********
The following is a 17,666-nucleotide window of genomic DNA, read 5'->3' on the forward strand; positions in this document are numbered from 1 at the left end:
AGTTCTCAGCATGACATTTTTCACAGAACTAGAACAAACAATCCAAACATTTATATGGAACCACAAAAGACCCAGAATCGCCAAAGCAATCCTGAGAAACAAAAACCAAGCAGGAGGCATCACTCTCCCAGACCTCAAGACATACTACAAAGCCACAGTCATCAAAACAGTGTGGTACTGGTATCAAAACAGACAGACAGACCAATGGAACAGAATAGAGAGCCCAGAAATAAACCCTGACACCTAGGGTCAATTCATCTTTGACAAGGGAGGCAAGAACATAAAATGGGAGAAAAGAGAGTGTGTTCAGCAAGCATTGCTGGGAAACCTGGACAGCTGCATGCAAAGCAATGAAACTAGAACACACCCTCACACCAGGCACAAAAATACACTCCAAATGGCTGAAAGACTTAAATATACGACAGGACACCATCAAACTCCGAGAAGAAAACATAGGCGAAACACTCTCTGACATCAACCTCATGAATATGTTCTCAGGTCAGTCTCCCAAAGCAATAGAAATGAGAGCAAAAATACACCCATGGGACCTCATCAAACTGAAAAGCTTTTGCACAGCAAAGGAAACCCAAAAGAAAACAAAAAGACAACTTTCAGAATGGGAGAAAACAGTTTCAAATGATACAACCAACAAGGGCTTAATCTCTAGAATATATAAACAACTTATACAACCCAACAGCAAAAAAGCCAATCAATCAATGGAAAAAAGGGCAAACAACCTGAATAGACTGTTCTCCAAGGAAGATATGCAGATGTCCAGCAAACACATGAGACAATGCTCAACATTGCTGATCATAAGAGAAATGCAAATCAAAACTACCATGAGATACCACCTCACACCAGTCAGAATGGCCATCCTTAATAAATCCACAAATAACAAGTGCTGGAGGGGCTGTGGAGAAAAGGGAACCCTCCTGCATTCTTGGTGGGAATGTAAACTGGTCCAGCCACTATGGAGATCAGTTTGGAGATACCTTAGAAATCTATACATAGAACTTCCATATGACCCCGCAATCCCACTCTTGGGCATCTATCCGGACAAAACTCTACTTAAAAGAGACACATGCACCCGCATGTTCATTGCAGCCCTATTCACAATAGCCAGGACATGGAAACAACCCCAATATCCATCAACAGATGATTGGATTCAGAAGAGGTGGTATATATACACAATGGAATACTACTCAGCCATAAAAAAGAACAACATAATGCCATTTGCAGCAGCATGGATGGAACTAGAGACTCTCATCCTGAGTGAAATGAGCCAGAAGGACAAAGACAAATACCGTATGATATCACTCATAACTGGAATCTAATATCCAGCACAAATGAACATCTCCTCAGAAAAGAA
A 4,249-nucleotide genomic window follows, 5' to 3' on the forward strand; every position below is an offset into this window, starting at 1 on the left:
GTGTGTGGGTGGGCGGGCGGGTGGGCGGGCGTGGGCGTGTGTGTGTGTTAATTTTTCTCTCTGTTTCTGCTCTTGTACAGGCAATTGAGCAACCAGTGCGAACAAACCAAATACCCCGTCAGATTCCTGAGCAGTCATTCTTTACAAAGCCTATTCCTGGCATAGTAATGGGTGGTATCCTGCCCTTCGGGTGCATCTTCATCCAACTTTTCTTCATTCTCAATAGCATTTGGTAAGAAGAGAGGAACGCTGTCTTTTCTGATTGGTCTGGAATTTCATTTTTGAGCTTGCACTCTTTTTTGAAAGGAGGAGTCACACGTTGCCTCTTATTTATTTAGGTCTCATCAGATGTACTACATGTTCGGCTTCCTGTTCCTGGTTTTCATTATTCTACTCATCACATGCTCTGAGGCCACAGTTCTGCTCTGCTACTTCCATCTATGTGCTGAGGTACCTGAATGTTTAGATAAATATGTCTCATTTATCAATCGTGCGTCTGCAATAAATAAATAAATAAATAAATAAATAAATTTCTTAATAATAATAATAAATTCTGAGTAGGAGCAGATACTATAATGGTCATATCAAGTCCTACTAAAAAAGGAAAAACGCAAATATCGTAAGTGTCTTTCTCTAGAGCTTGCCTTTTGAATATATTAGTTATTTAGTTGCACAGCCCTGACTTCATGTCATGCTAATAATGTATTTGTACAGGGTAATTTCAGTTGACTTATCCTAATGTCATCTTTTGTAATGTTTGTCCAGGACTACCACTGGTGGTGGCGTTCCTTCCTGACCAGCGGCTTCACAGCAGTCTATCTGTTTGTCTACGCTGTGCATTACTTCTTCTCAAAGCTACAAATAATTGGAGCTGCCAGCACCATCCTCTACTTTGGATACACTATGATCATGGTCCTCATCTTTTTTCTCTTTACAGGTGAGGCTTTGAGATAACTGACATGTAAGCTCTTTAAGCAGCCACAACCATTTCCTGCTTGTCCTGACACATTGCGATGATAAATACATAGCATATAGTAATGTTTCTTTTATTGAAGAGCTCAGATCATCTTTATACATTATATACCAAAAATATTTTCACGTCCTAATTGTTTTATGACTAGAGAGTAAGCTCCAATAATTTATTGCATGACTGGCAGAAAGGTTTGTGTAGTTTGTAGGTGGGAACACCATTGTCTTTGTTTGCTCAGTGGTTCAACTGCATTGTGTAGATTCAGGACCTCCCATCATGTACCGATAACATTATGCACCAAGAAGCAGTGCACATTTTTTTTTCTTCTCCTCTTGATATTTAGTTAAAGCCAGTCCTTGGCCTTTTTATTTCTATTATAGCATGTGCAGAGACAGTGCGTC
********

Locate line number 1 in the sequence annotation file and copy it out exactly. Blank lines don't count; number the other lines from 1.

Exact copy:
The following is a 17,666-nucleotide window of genomic DNA, read 5'->3' on the forward strand; positions in this document are numbered from 1 at the left end: